The UAE’s steady progress in developing the financial infrastructure needed to better facilitate international financial capital flows intensifies competition with neighboring countries and their respective economic agendas. Bahrain’s Islamic finance industry is a major segment of the country’s economy, Qatar has invested heavily in its nascent financial sector, and Kuwait’s latest country vision strives to position the country as the northern Gulf’s premier financial hub. These countries stand to lose investment opportunities as the UAE consolidates its reputation as a hub for regional and international capital through the deployment of new fiscal mechanisms and physical financial centers.
The United Arab Emirates and India signed a currency swap agreement worth $496 million in early December 2018. Currency swaps reduce dependency on a third currency and thus avoid fees arising from exchange rate volatility and transfer costs. Emirati and Indian policymakers consequently hope this agreement will boost investment and trade between the two countries. The decision aligns with Abu Dhabi’s broader economic overtures to Asian economies–both those with established historical linkages, such as India, and newer trading partners, like China.
The UAE and India possess a robust economic relationship: the two countries exchanged $52 billion in trade over 2017, of which $34 billion came from non-oil goods. India invested $6.6 billion in the UAE during 2017, while FDI inflows in the opposite direction reached $5.8 billion. India is the UAE’s top export partner, and bilateral trade is expected to grow to $100 billion by 2020.  Given the preexisting economic linkages and small size of the currency swap relative to the scale of bilateral trade and investment, the policy decision reflects a symbolic effort by the UAE to further enhance its attractiveness as a destination for Asian capital as well as a specific step to augment its financial infrastructure.
It is important to contextualize the potential impact of this development, especially given that India is not the only Asian economy to initiate a currency swap with the UAE in recent years. The UAE and China signed a three-year currency swap agreement valued at $5.5 billion in 2012 and then renewed the agreement in 2015. Although the cumulative value of the earlier agreements, reaching nearly $11 billion, dwarfed the $496 million involved in the UAE-India deal, expert observers suggested that swapping Emirati dinar for Chinese renminbi would have little effect on firm-level activities in the Emirates. Nevertheless, the swap accomplished political objectives for China–namely granting international credibility to China’s currency–and furthered the UAE’s reputation as an offshore financial hub.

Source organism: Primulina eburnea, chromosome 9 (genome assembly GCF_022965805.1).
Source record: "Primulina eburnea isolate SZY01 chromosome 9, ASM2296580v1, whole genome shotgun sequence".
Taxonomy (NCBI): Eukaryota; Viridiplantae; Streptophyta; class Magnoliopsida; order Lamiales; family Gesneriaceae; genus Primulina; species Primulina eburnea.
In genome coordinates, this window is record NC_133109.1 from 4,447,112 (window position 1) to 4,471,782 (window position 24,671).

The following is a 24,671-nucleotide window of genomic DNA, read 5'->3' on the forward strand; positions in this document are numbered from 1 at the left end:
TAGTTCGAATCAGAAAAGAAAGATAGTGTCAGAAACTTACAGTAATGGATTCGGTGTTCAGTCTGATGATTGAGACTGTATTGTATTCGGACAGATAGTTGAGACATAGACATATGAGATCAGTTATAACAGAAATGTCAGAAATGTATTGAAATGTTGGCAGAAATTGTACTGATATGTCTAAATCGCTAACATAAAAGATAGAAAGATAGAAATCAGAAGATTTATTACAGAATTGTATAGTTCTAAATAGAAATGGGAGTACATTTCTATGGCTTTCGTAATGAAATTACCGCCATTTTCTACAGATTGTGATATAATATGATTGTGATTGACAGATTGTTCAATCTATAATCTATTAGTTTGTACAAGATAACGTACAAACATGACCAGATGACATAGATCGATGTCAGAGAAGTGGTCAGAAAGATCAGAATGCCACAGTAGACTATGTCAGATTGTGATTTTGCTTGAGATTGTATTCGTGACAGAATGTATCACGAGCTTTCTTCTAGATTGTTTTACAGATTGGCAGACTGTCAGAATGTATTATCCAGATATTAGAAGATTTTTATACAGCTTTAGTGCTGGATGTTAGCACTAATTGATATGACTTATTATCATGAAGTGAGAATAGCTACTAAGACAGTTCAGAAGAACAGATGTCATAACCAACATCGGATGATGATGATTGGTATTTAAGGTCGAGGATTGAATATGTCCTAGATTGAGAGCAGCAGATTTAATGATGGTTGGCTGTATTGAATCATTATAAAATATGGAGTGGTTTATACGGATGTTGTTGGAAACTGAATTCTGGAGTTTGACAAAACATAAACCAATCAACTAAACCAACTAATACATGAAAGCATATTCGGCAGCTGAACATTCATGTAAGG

In conjunction with previously announced bilateral financial agreements, the UAE launched new projects intended to attract local, regional, and international financial institutions, many of which originate in Asian economies. For example, in 2015 the government of Abu Dhabi opened Abu Dhabi Global Market (ADGM), a financial center and free zone with a focus on fintech. The CEO, Richard Teng, previously worked at the Singapore Exchange – thus positioning him as a useful executive to lead expansion into Asian markets. Moreover, the launch of ADGM’s innovation center in May 2017 witnessed the inclusion of two Indian companies, CapitaWorld and Rubique, out of a total of five companies.
Beyond currency swaps and financial free zone development, the UAE is collaborating with Saudi Arabia to launch a blockchain-based digital currency that would improve the efficiency of cross-border transactions. The UAE’s Central Bank and the Saudi Arabian Monetary Authority will oversee the issuance of the digital currency, which as of writing remains in development. This bilateral fiscal mechanism suggests a symbolic bypass of the long-debated notion of a common currency for the GCC bloc–an initiative that failed to materialize even in periods of relatively warm relations between GCC member states.
GCC member states with more pressing fiscal constraints are unlikely to view the UAE-India currency swap solely through a competitive lens but rather as a potential model for alleviating economic pressures. Bahrain and Oman, in particular, lack adequate liquidity support structures. Unlimited currency swaps amongst global central banks can bolster these support structures; however, the type of small-scale swap initiated between the UAE and India would be insufficient to prevent future currency crises in either Oman or Bahrain. A more likely scenario would be to pursue regional networks of bilateral swap agreements, as proposed by Luiz Pinto of Brookings, alongside longer-term swap arrangements with key global economies.
Given its small size and the underlying strength of trade and investment links between the two countries, the UAE-India currency swap will not initiate a major economic transformation. Nor is the financial mechanism novel: the UAE has engaged in much larger currency swaps with China since 2012. Yet the decision is significant because it demonstrates another concrete step taken by the UAE to engage Asian capital at a time when the country’s neighbors appear very much on the sidelines.
Robert Mogielnicki is a Non-Resident Fellow at the Gulf Arab States Institute in Washington. He is also a Senior Analyst at the Siwa Group and a Ph.D. researcher at the University of Oxford’s Magdalen College, where he specializes in the political economy of Gulf Arab states.
The views and opinions expressed in this article are those of the authors and do not necessarily reflect the views of Gulf International Forum.
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